to Buffalo county. Here he was reared and the district schools afforded him his educational privileges, his time being divided between the work of the schoolroom and the duties of the fields. He remained at home, assisting on the farm until 1890, when he took up railroad work and for five years was fireman and subsequently engineer on the Burlington and on the Atchison, Topeka & Santa Fe. In 1904 he went across the line into old Mexico, working in the smelter at Aguascalientes, where he was employed for eight and one-half years. There he was made floor foreman in the sampling mill. Subsequently he served for three years as foreman on copper converters and later was foreman of the blast furnaces. In July, 1912, he returned to Buffalo county. He left Mexico twice on account of troubles in that country and resumed farming on the land where he now lives, this farm belonging to his father-in-law. He cultivates, four hundred acres and is extensively engaged in the feeding of sheep and hogs, feeding all the produce raised upon his farm and also buying both hay and corn extensively. He is one of the leading stock dealers of this locality and is a most enterprising and progressive business man.
    On the 14th of June, 1910, Mr. Tingley was united in marriage to Miss Carrie E. Manfull, her father being John Manfull, one of the substantial farmers of Platte township. Our subject and his wife have three children, Margaret Rosalind, Elmer Manfull and Anna Barbara.
    In his political views Mr. Tingley is independent, having never sought nor desired office nor does he feel himself bound by party ties. He concentrates his energies upon his business affairs and his progressive spirit, keen discernment and indefatigable energy are bringing to him substantial success. His life has been a busy and useful one, characterized at all times by well defined purpose and honorable effort.


    Dr. Charles Lucas has the reputation of being one of the foremost physicians and surgeons of Shelton and Buffalo county. He fully recognizes the responsibilities and obligations which devolve upon him in his professional capacity and he is continually putting forth effort to advance his knowledge and promote his efficiency in the administration of remedial agencies to check the ravages of disease. Indiana claims him as a native son, his birth having occurred in Monroe county, that state, on the 19th of November, 1866, his parents being Peter and Elizabeth J. (Floyd) Lucas, both of whom were natives of Indiana, where they were reared and married. In 1880 they became residents of Lucas, county, Iowa, and the mother passed away there in the same year. In 1884 the father came to Nebraska, establishing his home in Custer county, where two of his sons and a daughter were residing. He continued his residence there up to the time of his demise, which occurred in 1888.
    Dr. Charles Lucas is indebted to the public school system for the early educational opportunities which he enjoyed. Passing through consecutive grades, he was at length graduated from the high school at Chariton, Iowa, with the class of 1886 and in December of that year he came to Nebraska, where he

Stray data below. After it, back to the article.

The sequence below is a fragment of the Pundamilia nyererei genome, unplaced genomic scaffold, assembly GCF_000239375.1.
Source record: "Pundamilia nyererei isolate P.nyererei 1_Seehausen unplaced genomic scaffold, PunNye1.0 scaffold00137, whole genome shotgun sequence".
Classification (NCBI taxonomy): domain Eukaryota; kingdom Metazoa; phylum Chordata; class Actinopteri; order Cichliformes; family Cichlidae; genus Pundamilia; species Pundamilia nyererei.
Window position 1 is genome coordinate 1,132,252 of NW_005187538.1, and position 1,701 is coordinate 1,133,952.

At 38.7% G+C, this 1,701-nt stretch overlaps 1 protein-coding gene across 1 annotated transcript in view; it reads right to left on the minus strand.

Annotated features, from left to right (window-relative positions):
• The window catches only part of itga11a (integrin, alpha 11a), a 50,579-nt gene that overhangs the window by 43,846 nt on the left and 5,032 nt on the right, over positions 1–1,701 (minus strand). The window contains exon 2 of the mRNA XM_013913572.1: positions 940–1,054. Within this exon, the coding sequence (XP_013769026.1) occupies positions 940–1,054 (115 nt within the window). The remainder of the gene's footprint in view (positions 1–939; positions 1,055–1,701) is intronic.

took up the profession of teaching, spending three years as a teacher in the schools of Custer and Lincoln counties. During one year of that time he was principal of the schools at Chappell, Nebraska. He regarded this, however, merely as an initial step to other professional labor and in the fall of 1888 entered upon the study of medicine under the direction of Dr. John Murray of Arnold, Nebraska. In the fall of 1889 he entered the Omaha Medical College, now the medical department of the Nebraska State University, pursuing his studies there for a year. He then suspended his college work for a year, during which period he was engaged in teaching and in clerking in a drug store in North Platte, thus obtaining the funds which enabled him to continue his preparation for the practice of medicine and surgery. During that period of clerkship he passed the civil service examination and a month later received an appointment in the war department at Washington, remaining for four years in the government service. During that time he continued his medical studies by attending night lectures at the University of Georgetown in Washington, D. C., from which institution he was graduated with the class of 1893. He remained in the government position for two years longer and continued to attend lectures and clinics, but in 1895 he resigned his position in Washington to return to Nebraska, since which time he has engaged in the practice of his profession in Shelton, building up a large and enviable practice. He is a thoroughly skilled physician and surgeon, his capability being demonstrated in the excellent results which have attended his efforts as he has ministered to the needs of the sick and suffering in this part of the county.
    On the 7th of September, 1893, Dr. Lucas was united in marriage to Miss Lida E. Campbell, of Garfield, Lincoln county, Nebraska. To them have been born three children, two of whom survive, Mary Gertrude and Charles Sinclair.